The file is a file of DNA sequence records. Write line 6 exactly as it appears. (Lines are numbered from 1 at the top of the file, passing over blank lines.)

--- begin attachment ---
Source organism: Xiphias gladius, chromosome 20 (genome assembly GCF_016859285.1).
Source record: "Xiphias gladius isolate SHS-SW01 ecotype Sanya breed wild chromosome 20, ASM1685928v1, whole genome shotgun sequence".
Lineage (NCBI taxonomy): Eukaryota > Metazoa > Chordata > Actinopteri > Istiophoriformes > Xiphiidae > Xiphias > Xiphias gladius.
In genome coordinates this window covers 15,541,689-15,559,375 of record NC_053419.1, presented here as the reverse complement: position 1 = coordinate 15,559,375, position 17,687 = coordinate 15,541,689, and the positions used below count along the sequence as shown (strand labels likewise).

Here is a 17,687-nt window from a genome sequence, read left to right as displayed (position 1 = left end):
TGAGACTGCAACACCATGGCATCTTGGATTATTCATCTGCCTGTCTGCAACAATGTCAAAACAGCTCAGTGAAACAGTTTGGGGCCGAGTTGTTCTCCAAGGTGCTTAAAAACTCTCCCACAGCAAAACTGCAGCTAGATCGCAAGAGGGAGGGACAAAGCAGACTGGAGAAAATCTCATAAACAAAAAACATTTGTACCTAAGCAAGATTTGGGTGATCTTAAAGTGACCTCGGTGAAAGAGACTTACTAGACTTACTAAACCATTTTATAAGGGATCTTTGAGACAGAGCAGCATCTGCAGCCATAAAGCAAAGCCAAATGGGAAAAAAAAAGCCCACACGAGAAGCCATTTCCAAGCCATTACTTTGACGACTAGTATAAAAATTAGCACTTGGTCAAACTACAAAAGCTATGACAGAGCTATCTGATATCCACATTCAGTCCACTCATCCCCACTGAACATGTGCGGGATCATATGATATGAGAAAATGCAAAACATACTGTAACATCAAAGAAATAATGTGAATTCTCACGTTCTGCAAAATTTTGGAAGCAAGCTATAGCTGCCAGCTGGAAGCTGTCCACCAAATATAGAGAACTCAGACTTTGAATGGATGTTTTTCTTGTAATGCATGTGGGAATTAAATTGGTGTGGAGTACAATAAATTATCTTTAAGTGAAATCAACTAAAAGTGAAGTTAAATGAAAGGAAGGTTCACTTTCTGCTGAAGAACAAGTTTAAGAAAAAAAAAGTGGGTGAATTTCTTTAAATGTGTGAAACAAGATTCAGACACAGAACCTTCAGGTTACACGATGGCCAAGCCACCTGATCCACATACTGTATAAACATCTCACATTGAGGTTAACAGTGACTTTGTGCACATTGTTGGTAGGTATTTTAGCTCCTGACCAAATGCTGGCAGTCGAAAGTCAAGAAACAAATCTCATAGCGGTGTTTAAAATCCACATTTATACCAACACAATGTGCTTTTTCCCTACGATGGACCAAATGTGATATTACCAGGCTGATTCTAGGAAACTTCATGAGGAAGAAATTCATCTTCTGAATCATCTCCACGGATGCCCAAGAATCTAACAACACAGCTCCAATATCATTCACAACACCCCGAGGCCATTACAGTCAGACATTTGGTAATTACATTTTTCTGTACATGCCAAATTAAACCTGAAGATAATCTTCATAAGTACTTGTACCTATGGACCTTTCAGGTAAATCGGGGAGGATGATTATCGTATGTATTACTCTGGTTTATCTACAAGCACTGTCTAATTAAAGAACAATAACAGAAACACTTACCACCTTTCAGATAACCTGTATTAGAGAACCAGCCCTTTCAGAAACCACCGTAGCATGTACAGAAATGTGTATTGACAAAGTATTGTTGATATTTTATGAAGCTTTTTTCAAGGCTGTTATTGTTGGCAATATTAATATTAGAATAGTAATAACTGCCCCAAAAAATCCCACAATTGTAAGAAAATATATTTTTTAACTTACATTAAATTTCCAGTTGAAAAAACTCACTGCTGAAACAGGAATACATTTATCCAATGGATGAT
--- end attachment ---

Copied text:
TGAGACTGCAACACCATGGCATCTTGGATTATTCATCTGCCTGTCTGCAACAATGTCAAAACAGCTCAGTGAAACAGTTTGGGGCCGAGTTGTTCTCCAAGGTGCTTAAAAACTCTCCCACAGCAAAACTGCAGCTAGATCGCAAGAGGGAGGGACAAAGCAGACTGGAGAAAATCTCATAAACAAAAAACATTTGTACCTAAGCAAGATTTGGGTGATCTTAAAGTGACCTCGGTGAAAGAGACTTACTAGACTTACTAAACCATTTTATAAGGGATCTTTGAGACAGAGCAGCATCTGCAGCCATAAAGCAAAGCCAAATGGGAAAAAAAAAGCCCACACGAGAAGCCATTTCCAAGCCATTACTTTGACGACTAGTATAAAAATTAGCACTTGGTCAAACTACAAAAGCTATGACAGAGCTATCTGATATCCACATTCAGTCCACTCATCCCCACTGAACATGTGCGGGATCATATGATATGAGAAAATGCAAAACATACTGTAACATCAAAGAAATAATGTGAATTCTCACGTTCTGCAAAATTTTGGAAGCAAGCTATAGCTGCCAGCTGGAAGCTGTCCACCAAATATAGAGAACTCAGACTTTGAATGGATGTTTTTCTTGTAATGCATGTGGGAATTAAATTGGTGTGGAGTACAATAAATTATCTTTAAGTGAAATCAACTAAAAGTGAAGTTAAATGAAAGGAAGGTTCACTTTCTGCTGAAGAACAAGTTTAAGAAAAAAAAAGTGGGTGAATTTCTTTAAATGTGTGAAACAAGATTCAGACACAGAACCTTCAGGTTACACGATGGCCAAGCCACCTGATCCACATACTGTATAAACATCTCACATTGAGGTTAACAGTGACTTTGTGCACATTGTTGGTAGGTATTTTAGCTCCTGACCAAATGCTGGCAGTCGAAAGTCAAGAAACAAATCTCATAGCGGTGTTTAAAATCCACATTTATACCAACACAATGTGCTTTTTCCCTACGATGGACCAAATGTGATATTACCAGGCTGATTCTAGGAAACTTCATGAGGAAGAAATTCATCTTCTGAATCATCTCCACGGATGCCCAAGAATCTAACAACACAGCTCCAATATCATTCACAACACCCCGAGGCCATTACAGTCAGACATTTGGTAATTACATTTTTCTGTACATGCCAAATTAAACCTGAAGATAATCTTCATAAGTACTTGTACCTATGGACCTTTCAGGTAAATCGGGGAGGATGATTATCGTATGTATTACTCTGGTTTATCTACAAGCACTGTCTAATTAAAGAACAATAACAGAAACACTTACCACCTTTCAGATAACCTGTATTAGAGAACCAGCCCTTTCAGAAACCACCGTAGCATGTACAGAAATGTGTATTGACAAAGTATTGTTGATATTTTATGAAGCTTTTTTCAAGGCTGTTATTGTTGGCAATATTAATATTAGAATAGTAATAACTGCCCCAAAAAATCCCACAATTGTAAGAAAATATATTTTTTAACTTACATTAAATTTCCAGTTGAAAAAACTCACTGCTGAAACAGGAATACATTTATCCAATGGATGAT